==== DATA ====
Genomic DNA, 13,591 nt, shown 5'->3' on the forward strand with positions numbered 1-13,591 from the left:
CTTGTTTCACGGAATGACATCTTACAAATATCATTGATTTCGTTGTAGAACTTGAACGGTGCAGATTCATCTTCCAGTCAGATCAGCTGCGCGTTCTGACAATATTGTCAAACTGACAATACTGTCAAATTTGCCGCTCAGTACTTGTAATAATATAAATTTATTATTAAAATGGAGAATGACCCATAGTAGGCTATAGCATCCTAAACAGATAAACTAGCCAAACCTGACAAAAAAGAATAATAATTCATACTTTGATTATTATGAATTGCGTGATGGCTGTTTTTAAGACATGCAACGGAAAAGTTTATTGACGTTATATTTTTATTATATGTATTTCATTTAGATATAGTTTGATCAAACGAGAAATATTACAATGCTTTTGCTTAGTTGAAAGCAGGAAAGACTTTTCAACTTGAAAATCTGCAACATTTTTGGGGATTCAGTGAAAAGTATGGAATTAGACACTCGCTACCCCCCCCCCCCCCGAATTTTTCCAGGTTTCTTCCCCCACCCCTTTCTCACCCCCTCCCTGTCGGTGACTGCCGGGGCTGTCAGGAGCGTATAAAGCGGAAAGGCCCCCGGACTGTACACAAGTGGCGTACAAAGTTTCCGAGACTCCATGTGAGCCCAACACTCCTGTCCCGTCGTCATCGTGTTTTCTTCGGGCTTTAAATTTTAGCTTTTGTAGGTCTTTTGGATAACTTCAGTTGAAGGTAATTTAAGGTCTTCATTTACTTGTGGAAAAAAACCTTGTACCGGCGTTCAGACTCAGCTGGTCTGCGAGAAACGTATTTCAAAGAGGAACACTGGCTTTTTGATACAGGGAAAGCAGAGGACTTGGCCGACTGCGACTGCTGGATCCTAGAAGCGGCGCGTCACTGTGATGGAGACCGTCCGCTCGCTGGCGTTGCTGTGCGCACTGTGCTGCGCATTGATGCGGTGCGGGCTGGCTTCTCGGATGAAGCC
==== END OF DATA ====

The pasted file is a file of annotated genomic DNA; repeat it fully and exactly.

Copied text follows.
Genomic DNA, 13,591 nt, shown 5'->3' on the forward strand with positions numbered 1-13,591 from the left:
CTTGTTTCACGGAATGACATCTTACAAATATCATTGATTTCGTTGTAGAACTTGAACGGTGCAGATTCATCTTCCAGTCAGATCAGCTGCGCGTTCTGACAATATTGTCAAACTGACAATACTGTCAAATTTGCCGCTCAGTACTTGTAATAATATAAATTTATTATTAAAATGGAGAATGACCCATAGTAGGCTATAGCATCCTAAACAGATAAACTAGCCAAACCTGACAAAAAAGAATAATAATTCATACTTTGATTATTATGAATTGCGTGATGGCTGTTTTTAAGACATGCAACGGAAAAGTTTATTGACGTTATATTTTTATTATATGTATTTCATTTAGATATAGTTTGATCAAACGAGAAATATTACAATGCTTTTGCTTAGTTGAAAGCAGGAAAGACTTTTCAACTTGAAAATCTGCAACATTTTTGGGGATTCAGTGAAAAGTATGGAATTAGACACTCGCTACCCCCCCCCCCCCCGAATTTTTCCAGGTTTCTTCCCCCACCCCTTTCTCACCCCCTCCCTGTCGGTGACTGCCGGGGCTGTCAGGAGCGTATAAAGCGGAAAGGCCCCCGGACTGTACACAAGTGGCGTACAAAGTTTCCGAGACTCCATGTGAGCCCAACACTCCTGTCCCGTCGTCATCGTGTTTTCTTCGGGCTTTAAATTTTAGCTTTTGTAGGTCTTTTGGATAACTTCAGTTGAAGGTAATTTAAGGTCTTCATTTACTTGTGGAAAAAAACCTTGTACCGGCGTTCAGACTCAGCTGGTCTGCGAGAAACGTATTTCAAAGAGGAACACTGGCTTTTTGATACAGGGAAAGCAGAGGACTTGGCCGACTGCGACTGCTGGATCCTAGAAGCGGCGCGTCACTGTGATGGAGACCGTCCGCTCGCTGGCGTTGCTGTGCGCACTGTGCTGCGCATTGATGCGGTGCGGGCTGGCTTCTCGGATGAAGCC